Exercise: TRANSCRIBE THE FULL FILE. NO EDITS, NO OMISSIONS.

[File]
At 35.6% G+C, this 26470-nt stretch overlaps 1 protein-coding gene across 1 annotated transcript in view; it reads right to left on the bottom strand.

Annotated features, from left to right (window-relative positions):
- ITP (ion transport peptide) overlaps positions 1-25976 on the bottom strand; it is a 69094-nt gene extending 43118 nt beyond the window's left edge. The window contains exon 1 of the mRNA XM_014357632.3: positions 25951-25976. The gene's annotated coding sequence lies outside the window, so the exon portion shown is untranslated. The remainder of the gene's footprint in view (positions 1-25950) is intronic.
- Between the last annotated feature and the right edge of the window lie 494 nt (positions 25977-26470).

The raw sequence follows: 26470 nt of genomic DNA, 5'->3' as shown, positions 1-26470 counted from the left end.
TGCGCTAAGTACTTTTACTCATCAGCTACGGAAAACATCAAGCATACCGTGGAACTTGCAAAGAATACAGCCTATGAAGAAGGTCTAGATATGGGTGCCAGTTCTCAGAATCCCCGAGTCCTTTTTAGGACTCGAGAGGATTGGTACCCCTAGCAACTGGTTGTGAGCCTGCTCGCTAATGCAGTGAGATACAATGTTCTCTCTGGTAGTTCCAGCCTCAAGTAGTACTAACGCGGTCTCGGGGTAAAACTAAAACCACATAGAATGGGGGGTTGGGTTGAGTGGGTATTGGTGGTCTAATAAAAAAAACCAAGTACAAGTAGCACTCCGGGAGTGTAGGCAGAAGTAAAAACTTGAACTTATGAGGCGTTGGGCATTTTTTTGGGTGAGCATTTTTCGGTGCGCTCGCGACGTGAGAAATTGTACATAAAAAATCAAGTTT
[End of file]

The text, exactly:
At 35.6% G+C, this 26470-nt stretch overlaps 1 protein-coding gene across 1 annotated transcript in view; it reads right to left on the bottom strand.

Annotated features, from left to right (window-relative positions):
- ITP (ion transport peptide) overlaps positions 1-25976 on the bottom strand; it is a 69094-nt gene extending 43118 nt beyond the window's left edge. The window contains exon 1 of the mRNA XM_014357632.3: positions 25951-25976. The gene's annotated coding sequence lies outside the window, so the exon portion shown is untranslated. The remainder of the gene's footprint in view (positions 1-25950) is intronic.
- Between the last annotated feature and the right edge of the window lie 494 nt (positions 25977-26470).

The raw sequence follows: 26470 nt of genomic DNA, 5'->3' as shown, positions 1-26470 counted from the left end.
TGCGCTAAGTACTTTTACTCATCAGCTACGGAAAACATCAAGCATACCGTGGAACTTGCAAAGAATACAGCCTATGAAGAAGGTCTAGATATGGGTGCCAGTTCTCAGAATCCCCGAGTCCTTTTTAGGACTCGAGAGGATTGGTACCCCTAGCAACTGGTTGTGAGCCTGCTCGCTAATGCAGTGAGATACAATGTTCTCTCTGGTAGTTCCAGCCTCAAGTAGTACTAACGCGGTCTCGGGGTAAAACTAAAACCACATAGAATGGGGGGTTGGGTTGAGTGGGTATTGGTGGTCTAATAAAAAAAACCAAGTACAAGTAGCACTCCGGGAGTGTAGGCAGAAGTAAAAACTTGAACTTATGAGGCGTTGGGCATTTTTTTGGGTGAGCATTTTTCGGTGCGCTCGCGACGTGAGAAATTGTACATAAAAAATCAAGTTT